13 Facts About Rashid Vally


Rashid Vally was a South African music producer and record shop owner.

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Rashid Vally ran a record shop in downtown Johannesburg, and produced langarm and jazz music.

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Rashid Vally had a successful collaboration with pianist Abdullah Ibrahim, including the production of "Mannenberg", a piece which became associated with the movement against apartheid.

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Rashid Vally ran a record shop named "Kohinoor" in downtown Johannesburg, which had a reputation as a hangout for enthusiasts of jazz, and as one of the few public places where people of different racial background could socialize.

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Rashid Vally produced music as an independent producer, and had recorded langarm music for South Africa's coloured market.

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Rashid Vally stated that he began by recording South African coloured dance bands, and moved over time to recording jazz.

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Rashid Vally had a long and successful collaboration with the musician Abdullah Ibrahim, which began in the early 1970s.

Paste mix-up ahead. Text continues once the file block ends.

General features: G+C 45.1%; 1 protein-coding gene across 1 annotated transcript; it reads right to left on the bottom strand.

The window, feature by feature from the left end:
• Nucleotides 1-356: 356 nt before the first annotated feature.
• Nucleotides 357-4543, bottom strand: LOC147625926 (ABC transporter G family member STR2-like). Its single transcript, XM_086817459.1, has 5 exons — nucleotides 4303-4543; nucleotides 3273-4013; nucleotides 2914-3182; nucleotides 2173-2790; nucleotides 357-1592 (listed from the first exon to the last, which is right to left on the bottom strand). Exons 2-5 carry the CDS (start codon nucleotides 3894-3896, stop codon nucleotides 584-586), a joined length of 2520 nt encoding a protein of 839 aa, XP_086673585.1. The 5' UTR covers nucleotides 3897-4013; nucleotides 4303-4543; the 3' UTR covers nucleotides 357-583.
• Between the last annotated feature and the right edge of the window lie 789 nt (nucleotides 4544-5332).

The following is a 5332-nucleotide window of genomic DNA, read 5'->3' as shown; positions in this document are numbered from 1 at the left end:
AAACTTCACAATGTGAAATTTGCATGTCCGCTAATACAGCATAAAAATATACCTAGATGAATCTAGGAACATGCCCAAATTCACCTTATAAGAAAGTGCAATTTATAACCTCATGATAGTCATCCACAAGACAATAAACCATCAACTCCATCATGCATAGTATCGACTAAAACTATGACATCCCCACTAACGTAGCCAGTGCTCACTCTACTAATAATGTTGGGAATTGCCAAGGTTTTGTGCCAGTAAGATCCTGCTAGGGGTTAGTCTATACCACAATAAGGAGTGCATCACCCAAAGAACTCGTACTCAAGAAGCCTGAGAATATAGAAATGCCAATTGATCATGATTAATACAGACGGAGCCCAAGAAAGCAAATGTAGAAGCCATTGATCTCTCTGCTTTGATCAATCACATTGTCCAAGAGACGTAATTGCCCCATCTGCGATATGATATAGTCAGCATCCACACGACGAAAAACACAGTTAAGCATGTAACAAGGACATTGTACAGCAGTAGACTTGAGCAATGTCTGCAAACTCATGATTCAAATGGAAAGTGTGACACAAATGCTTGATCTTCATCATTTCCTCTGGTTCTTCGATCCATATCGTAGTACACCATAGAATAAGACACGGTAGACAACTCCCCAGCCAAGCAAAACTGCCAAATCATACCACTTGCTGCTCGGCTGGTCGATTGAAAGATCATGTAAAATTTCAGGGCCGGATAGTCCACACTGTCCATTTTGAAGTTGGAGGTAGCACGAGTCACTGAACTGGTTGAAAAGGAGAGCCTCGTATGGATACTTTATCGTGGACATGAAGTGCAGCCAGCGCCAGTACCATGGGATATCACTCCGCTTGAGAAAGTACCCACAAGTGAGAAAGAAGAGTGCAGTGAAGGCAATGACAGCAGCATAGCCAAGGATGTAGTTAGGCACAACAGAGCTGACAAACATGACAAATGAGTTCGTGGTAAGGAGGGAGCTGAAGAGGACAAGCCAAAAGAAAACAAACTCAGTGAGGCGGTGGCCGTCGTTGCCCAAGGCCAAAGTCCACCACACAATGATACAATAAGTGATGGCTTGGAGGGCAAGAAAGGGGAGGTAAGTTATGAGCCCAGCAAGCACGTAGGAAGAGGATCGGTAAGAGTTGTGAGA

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Rashid Vally himself said in an interview that he asked to record Ibrahim after hearing him play with the Jazz Epistles.

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Rashid Vally hired engineers and musicians and rented a studio, going deeply into debt in the process.

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Rashid Vally played the piece from loudspeakers outside his Johannesburg studio even before the LP had been released: hearing it, people entered the store and asked what he was playing.

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Rashid Vally later said that he asked several larger companies for financial support for marketing the record, but was turned down because the companies felt he was asking for too much money for a South African group.

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Rashid Vally instead marketed it himself, and the record became immensely popular.

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Rashid Vally made a deal with Gallo Records to market the album, in the belief that he did not have the "financial muscle" for the job, and the album sold 43,000 copies in the next seven months.

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